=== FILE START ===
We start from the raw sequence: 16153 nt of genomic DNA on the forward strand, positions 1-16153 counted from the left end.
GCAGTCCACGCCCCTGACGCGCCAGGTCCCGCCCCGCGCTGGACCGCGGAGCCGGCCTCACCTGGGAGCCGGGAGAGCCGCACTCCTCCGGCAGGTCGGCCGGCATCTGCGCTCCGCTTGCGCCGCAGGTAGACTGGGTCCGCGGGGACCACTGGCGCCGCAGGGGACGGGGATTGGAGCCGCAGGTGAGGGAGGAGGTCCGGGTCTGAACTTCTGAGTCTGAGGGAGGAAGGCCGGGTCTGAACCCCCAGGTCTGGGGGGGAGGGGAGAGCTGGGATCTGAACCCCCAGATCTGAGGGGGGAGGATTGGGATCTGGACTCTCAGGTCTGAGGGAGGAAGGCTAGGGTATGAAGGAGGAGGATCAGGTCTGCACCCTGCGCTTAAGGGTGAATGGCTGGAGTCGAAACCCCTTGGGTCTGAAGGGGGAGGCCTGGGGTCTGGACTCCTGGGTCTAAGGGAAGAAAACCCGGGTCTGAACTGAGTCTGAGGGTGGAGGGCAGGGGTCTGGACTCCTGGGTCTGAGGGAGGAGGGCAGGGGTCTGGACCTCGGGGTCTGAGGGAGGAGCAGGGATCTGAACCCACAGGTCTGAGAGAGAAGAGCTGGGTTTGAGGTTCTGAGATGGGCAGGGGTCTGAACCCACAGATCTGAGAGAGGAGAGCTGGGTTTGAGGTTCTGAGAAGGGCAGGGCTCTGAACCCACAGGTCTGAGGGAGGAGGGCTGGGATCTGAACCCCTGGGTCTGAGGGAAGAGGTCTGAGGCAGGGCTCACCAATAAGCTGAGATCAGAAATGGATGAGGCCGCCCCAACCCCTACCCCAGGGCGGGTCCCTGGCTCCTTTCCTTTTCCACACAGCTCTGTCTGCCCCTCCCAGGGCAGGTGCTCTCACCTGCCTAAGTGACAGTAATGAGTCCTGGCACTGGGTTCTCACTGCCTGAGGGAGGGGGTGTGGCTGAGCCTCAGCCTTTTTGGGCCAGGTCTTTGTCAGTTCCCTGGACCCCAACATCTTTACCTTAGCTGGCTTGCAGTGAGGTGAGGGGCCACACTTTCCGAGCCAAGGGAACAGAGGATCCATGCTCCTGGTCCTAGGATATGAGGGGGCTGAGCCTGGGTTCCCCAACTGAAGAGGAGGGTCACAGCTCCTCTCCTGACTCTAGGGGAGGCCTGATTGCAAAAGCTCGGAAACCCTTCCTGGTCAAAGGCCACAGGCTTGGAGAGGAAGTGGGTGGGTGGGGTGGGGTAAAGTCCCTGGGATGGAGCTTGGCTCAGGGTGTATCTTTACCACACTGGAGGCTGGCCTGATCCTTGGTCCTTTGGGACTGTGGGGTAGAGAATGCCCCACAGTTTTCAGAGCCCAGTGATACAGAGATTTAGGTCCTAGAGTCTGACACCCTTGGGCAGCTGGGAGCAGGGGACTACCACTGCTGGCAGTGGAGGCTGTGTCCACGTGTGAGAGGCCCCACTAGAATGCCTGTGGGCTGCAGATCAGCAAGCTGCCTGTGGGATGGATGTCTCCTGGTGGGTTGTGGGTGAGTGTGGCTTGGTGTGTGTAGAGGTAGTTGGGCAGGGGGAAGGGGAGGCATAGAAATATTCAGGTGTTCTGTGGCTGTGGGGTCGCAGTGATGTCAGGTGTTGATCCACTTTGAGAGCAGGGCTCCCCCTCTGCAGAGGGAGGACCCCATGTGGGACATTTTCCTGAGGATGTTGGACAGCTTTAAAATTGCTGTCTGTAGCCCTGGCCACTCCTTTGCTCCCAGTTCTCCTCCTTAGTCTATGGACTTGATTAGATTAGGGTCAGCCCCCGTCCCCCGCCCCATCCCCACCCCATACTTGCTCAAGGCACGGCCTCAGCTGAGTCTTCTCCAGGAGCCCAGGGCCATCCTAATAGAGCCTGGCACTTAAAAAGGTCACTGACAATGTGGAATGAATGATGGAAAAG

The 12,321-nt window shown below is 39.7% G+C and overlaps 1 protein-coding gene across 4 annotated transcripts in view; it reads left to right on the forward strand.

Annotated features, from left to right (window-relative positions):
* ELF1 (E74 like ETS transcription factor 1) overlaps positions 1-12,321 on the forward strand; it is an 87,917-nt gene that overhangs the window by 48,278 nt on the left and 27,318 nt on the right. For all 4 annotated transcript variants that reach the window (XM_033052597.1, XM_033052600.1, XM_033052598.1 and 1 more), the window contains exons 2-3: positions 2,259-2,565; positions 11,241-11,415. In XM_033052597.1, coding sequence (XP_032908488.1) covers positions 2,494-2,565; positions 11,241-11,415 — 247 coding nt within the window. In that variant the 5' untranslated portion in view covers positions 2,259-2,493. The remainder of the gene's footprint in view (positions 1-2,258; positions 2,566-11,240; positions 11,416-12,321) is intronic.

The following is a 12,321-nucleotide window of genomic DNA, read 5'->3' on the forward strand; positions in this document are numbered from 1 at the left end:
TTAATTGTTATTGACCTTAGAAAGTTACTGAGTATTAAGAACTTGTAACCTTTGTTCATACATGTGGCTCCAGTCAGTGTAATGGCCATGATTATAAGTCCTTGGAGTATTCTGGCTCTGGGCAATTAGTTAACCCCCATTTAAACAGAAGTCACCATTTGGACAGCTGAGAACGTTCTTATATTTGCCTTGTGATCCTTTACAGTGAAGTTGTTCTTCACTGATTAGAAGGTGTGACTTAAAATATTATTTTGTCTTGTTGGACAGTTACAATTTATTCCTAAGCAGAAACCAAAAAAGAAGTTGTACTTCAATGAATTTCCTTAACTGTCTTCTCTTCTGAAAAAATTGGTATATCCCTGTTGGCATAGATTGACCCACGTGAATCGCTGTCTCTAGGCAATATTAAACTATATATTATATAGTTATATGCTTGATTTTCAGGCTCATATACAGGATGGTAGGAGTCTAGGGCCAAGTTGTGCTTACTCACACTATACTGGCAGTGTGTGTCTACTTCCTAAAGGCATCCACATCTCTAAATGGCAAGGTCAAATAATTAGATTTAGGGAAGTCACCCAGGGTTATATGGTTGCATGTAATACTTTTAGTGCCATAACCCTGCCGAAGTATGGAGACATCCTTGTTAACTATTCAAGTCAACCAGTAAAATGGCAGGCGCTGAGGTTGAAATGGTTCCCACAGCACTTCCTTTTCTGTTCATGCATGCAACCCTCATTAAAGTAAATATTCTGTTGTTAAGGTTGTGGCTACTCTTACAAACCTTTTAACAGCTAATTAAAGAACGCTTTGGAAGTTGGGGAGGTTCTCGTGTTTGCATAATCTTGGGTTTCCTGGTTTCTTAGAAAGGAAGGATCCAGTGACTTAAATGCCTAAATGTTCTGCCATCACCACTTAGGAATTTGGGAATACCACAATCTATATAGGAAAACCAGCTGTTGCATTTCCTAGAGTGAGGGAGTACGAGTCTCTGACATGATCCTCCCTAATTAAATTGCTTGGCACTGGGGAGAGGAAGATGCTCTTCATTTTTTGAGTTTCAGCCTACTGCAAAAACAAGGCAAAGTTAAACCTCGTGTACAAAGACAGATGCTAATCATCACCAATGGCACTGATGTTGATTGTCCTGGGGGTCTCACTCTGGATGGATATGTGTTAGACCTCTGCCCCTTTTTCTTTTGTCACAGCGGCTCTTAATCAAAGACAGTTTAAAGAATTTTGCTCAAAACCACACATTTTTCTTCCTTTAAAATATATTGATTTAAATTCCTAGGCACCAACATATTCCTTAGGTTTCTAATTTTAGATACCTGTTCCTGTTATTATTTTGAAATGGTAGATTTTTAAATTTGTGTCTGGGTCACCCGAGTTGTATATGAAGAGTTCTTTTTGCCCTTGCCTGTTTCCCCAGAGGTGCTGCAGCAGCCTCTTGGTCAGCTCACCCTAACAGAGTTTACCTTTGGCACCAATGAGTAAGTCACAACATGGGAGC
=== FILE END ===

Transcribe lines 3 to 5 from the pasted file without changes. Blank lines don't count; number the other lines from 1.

The 12,321-nt window shown below is 39.7% G+C and overlaps 1 protein-coding gene across 4 annotated transcripts in view; it reads left to right on the forward strand.

Annotated features, from left to right (window-relative positions):
* ELF1 (E74 like ETS transcription factor 1) overlaps positions 1-12,321 on the forward strand; it is an 87,917-nt gene that overhangs the window by 48,278 nt on the left and 27,318 nt on the right. For all 4 annotated transcript variants that reach the window (XM_033052597.1, XM_033052600.1, XM_033052598.1 and 1 more), the window contains exons 2-3: positions 2,259-2,565; positions 11,241-11,415. In XM_033052597.1, coding sequence (XP_032908488.1) covers positions 2,494-2,565; positions 11,241-11,415 — 247 coding nt within the window. In that variant the 5' untranslated portion in view covers positions 2,259-2,493. The remainder of the gene's footprint in view (positions 1-2,258; positions 2,566-11,240; positions 11,416-12,321) is intronic.